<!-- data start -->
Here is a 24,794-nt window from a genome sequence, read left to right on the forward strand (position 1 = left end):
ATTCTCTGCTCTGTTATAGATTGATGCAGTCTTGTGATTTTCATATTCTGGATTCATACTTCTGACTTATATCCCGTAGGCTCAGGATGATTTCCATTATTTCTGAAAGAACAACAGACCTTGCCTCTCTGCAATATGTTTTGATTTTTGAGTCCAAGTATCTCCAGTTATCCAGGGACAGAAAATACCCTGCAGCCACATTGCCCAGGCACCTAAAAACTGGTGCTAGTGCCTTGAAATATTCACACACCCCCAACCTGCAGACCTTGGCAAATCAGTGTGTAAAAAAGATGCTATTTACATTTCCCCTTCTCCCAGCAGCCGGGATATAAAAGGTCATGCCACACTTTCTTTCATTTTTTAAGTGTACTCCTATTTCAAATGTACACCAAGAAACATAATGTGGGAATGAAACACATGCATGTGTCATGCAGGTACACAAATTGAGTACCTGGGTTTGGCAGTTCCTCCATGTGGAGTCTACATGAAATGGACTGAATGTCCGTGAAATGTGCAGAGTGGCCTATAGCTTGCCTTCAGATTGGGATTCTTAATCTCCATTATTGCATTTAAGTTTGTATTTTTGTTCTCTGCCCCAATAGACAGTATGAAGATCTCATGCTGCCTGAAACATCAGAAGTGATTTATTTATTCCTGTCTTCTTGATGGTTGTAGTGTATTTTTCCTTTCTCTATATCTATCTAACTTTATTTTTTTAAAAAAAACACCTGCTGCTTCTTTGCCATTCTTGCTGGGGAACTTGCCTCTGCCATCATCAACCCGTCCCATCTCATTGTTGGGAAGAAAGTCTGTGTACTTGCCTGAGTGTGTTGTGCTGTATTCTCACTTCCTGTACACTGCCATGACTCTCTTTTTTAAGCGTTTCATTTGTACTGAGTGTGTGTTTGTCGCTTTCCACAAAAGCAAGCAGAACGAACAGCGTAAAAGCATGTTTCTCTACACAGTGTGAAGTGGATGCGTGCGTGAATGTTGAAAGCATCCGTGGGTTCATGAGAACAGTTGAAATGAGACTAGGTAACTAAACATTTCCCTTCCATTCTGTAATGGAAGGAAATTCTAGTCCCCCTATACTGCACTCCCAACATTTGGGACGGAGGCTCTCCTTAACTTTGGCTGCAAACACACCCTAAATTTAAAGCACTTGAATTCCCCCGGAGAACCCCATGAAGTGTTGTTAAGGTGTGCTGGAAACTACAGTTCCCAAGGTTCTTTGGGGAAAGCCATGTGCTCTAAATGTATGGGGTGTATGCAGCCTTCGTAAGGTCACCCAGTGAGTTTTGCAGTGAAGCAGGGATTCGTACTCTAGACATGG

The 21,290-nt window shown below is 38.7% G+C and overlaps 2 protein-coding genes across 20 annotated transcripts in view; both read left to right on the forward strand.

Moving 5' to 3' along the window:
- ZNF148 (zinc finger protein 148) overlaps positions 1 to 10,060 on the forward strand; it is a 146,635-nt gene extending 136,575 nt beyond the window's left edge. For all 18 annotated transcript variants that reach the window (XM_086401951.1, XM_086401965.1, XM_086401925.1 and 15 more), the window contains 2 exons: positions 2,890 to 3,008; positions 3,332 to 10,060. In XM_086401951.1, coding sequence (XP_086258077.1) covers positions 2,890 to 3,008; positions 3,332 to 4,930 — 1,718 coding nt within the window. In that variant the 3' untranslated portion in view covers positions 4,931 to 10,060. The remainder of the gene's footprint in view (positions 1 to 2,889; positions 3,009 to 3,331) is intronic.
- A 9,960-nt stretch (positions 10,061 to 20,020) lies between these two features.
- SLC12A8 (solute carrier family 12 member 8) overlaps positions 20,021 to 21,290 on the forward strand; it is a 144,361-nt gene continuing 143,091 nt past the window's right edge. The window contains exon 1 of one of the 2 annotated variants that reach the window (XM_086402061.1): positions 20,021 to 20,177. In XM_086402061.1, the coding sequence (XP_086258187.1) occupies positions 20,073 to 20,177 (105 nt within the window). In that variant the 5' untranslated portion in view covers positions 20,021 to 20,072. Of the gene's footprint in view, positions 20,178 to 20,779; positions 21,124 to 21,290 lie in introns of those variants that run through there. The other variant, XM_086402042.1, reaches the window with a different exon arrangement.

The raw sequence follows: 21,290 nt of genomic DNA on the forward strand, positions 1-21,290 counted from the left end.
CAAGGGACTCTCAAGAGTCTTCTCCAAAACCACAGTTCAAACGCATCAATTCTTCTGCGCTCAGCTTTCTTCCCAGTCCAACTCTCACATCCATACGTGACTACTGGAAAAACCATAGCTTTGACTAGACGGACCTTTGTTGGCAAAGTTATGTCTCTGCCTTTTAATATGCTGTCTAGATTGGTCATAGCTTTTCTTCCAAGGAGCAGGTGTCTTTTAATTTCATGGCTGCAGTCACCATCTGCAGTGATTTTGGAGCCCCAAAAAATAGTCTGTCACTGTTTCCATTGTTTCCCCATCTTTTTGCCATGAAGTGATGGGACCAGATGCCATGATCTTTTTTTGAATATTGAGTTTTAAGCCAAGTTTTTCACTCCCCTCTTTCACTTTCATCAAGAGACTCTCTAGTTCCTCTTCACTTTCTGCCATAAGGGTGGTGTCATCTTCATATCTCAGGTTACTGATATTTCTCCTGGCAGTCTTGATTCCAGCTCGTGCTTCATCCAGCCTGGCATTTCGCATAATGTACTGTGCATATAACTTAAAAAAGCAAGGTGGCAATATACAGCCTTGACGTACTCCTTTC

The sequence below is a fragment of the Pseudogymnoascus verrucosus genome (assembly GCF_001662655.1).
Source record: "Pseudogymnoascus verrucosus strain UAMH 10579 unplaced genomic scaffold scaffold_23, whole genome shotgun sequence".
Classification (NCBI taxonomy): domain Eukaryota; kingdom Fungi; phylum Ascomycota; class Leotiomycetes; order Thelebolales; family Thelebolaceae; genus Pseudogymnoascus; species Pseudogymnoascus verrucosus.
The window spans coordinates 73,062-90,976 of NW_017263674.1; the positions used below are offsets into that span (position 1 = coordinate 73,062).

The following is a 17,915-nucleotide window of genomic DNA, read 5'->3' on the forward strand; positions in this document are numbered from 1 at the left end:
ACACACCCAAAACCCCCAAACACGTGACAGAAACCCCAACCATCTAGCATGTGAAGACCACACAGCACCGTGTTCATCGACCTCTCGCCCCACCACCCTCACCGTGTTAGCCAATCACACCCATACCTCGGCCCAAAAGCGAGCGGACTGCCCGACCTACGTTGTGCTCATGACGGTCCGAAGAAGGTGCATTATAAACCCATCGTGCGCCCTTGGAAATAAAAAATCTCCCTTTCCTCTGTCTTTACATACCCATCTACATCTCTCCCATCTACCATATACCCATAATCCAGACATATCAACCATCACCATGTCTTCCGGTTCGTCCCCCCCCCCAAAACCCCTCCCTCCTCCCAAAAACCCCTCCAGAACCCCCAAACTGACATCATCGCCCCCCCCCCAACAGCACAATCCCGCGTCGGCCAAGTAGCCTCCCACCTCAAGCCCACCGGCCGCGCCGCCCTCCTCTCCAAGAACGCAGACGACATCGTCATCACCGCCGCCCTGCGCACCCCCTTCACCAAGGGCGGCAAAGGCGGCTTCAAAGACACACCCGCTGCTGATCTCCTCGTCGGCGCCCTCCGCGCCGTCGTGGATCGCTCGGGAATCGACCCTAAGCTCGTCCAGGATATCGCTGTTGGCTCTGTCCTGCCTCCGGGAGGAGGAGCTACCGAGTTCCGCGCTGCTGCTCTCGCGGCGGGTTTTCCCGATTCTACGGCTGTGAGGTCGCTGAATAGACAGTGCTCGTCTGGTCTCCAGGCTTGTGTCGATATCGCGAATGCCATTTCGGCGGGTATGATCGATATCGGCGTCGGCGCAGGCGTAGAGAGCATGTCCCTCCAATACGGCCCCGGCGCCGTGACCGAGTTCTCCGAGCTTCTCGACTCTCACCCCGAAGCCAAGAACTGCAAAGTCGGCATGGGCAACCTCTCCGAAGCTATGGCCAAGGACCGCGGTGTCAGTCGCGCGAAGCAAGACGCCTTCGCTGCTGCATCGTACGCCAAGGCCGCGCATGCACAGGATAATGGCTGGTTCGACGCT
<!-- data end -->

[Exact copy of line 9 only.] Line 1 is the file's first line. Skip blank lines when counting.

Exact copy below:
CAAGGGACTCTCAAGAGTCTTCTCCAAAACCACAGTTCAAACGCATCAATTCTTCTGCGCTCAGCTTTCTTCCCAGTCCAACTCTCACATCCATACGTGACTACTGGAAAAACCATAGCTTTGACTAGACGGACCTTTGTTGGCAAAGTTATGTCTCTGCCTTTTAATATGCTGTCTAGATTGGTCATAGCTTTTCTTCCAAGGAGCAGGTGTCTTTTAATTTCATGGCTGCAGTCACCATCTGCAGTGATTTTGGAGCCCCAAAAAATAGTCTGTCACTGTTTCCATTGTTTCCCCATCTTTTTGCCATGAAGTGATGGGACCAGATGCCATGATCTTTTTTTGAATATTGAGTTTTAAGCCAAGTTTTTCACTCCCCTCTTTCACTTTCATCAAGAGACTCTCTAGTTCCTCTTCACTTTCTGCCATAAGGGTGGTGTCATCTTCATATCTCAGGTTACTGATATTTCTCCTGGCAGTCTTGATTCCAGCTCGTGCTTCATCCAGCCTGGCATTTCGCATAATGTACTGTGCATATAACTTAAAAAAGCAAGGTGGCAATATACAGCCTTGACGTACTCCTTTC